Wednesday, March 16, 2011

Kemba Madness!!!


With all due respect to the four Pre-Thursday NCAA tournament games, March Madness officially doesn't start until tomorrow. This is the time of year when all the casual college basketball fans come out of the woodwork, fill out a bracket, and spark up debates about both teams and players that they know nothing of. The fact that the first round of this years tournament starts on St. Patrick's Day gives me a feeling comparable to that of a child born on February 29th, and actually getting to celebrate their birthday on that day. Just a perfect storm of madness, booze, gambling, entertainment and heartache.

The tournament this year truly is a wide open playing field. But despite lacking the one, two or even three dominant, sure fire teams to make the final four (which I don't necessarily think is a bad thing), it makes up for in star power. Everyone has been talking about how the talent isn't that deep this year, diluted playing field, etc. But everyone knows that March Madness is the time and place for players to truly make a name for themselves.

During the 2010-11 NCAA basketball season, there have been two players who have been able to successfully separate themselves from the pack. Kemba Walker of UConn, and Jimmer Fredette of BYU. Calling them gifted scorers, would be like calling Steven Spielberg a "good" director. They're great at what they do, and more importantly are consistent in what they do. Take Jimmer for example; he led the NCAA in scoring with a staggering 28.5 ppg, and scored 52 points in a conference playoff game just last weekend. But the stat that I think is most impressive is that in 34 games, only three times this season did he score LESS then 20 points in a game (ed. note- never less then 13). He single handedly brought BYU out from its short lived stay in irrelevance land, and carried them all the way up to a top 10 ranking, and #3 seed in this years tournament. And speaking of do it all scorers who led their team to a #3 seed in the tournament with little to no help from anyone else on their team.... Kemba Walker! Or as I like to call him, Allen Iverson 2.0. This guys been on fire since he became a regular on "Sportscenter's Top 10" during the Maui Invitational last fall. He finished fourth in the nation in scoring (23.5ppg), while competing in hands down the toughest conference of all time (This year the Big East produced 11 tournament teams, which is unheard of, and shattered their previous record of 8). When it came down to crunch time this year, it became known as Kemba-time. He couldn't miss. He was literally the anti-Lebron when it came to closing out games and hitting game winners. And like I mentioned before, he wasn't putting up these kinds of numbers vs. teams like Fresno, Wyoming and TCU. Kemba had game winners alone vs. power houses such as Villanova, Texas and Pitt.



All this debating that has been going on between Kemba/Jimmer reminds me of a time not too long ago. The year was 2006, and J.J. Redick and Adam Morrison were in the midst of a similar rivalry, despite never stepping foot on the same court together. Both were putting up unthinkable scoring numbers as well as highlight reels, and the talk of who was the better player became a daily debate between my circle of friends, along with the likes of mainstream media. In the end, JJ won Player of the Year, and missed a foul shot late in a Sweet 16 game that would have won it for them. While Adam led the NCAA in scoring during the regular season, and followed it up by crying on the court after an upset in the tournament. The parallels between those two players and Kemba/Jimmer are eerily similar. Redick and Walker both played on the east coast, on better teams, with the better coach, in the bigger market, in the more competitive conference, and got more ESPN games to showcase themselves. Whereas Morrisson and Fredette both played on the west coast, in the mid-major conference, led the NCAA in scoring, and were Caucasian stars in a primarily African-American league. The thing about Fredette that reminds me the most about Morrisson, is that since they played at small market west coast schools, they sort of had a mystique about them that they wouldn't have had, had they played in the Big East, Big 10, Big 12 or ACC. The fact that you saw the numbers they were putting up, but not necessarily saw the game itself, allowed you to think of these players as larger than life, folk hero esq. stars that you didn't really know too much about. The similarities are definitely there between this years cream of the crop and 2006's. Now lets just hope this time the outcome will be different.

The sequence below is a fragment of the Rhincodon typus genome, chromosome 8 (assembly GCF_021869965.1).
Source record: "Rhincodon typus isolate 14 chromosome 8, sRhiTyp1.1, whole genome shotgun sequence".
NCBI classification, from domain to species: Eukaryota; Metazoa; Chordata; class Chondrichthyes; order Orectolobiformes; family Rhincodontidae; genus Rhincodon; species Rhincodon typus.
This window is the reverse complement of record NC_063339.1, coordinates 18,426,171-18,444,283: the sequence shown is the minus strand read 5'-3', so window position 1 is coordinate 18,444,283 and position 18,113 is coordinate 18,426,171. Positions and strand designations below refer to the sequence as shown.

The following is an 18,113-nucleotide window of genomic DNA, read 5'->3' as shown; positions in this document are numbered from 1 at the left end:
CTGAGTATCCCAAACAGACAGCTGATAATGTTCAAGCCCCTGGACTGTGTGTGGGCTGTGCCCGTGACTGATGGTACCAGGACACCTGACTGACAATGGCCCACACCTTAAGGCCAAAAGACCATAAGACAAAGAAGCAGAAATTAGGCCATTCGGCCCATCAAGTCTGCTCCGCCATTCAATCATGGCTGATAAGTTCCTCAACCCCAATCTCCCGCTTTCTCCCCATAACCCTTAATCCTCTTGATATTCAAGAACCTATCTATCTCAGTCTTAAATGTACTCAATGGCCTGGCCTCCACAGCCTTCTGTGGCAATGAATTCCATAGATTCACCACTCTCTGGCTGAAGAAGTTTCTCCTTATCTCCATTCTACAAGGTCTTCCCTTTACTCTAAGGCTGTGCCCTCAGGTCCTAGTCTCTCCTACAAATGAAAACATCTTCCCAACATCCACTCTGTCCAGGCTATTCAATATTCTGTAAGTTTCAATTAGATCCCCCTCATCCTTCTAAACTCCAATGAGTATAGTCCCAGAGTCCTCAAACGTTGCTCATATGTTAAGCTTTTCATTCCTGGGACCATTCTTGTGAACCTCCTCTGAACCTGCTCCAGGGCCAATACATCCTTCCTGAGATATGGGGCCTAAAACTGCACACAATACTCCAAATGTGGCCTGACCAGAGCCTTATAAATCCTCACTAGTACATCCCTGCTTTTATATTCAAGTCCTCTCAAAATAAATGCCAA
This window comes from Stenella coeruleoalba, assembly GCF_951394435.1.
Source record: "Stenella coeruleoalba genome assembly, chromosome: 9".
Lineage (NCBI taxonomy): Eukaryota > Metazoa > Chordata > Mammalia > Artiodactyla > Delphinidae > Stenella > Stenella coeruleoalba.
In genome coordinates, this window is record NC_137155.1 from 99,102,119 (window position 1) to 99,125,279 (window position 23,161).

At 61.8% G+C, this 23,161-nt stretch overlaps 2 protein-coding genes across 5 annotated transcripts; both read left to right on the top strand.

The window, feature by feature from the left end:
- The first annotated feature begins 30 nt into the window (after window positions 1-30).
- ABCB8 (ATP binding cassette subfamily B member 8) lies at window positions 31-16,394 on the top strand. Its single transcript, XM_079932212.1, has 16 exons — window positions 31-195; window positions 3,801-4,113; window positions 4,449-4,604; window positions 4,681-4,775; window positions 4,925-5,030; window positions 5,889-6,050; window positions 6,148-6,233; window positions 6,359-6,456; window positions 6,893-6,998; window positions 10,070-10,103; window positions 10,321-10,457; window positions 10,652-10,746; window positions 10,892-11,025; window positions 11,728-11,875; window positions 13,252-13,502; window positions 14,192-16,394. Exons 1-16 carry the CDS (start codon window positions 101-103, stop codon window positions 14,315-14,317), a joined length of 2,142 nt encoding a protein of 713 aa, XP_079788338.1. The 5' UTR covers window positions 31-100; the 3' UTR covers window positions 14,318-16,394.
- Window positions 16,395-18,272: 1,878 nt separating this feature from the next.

(This commercial scored off the charts on the unintentional comedy scale)


And on an unrelated, somber note. Let's all pour out a 40 oz. this weekend for the late, great, Nate D-O-double G. A man who made a living off breaking the BYU honor code. No one will ever sing the hooks as well as he did. G's up, hoes down.



-fresh (@danye33)

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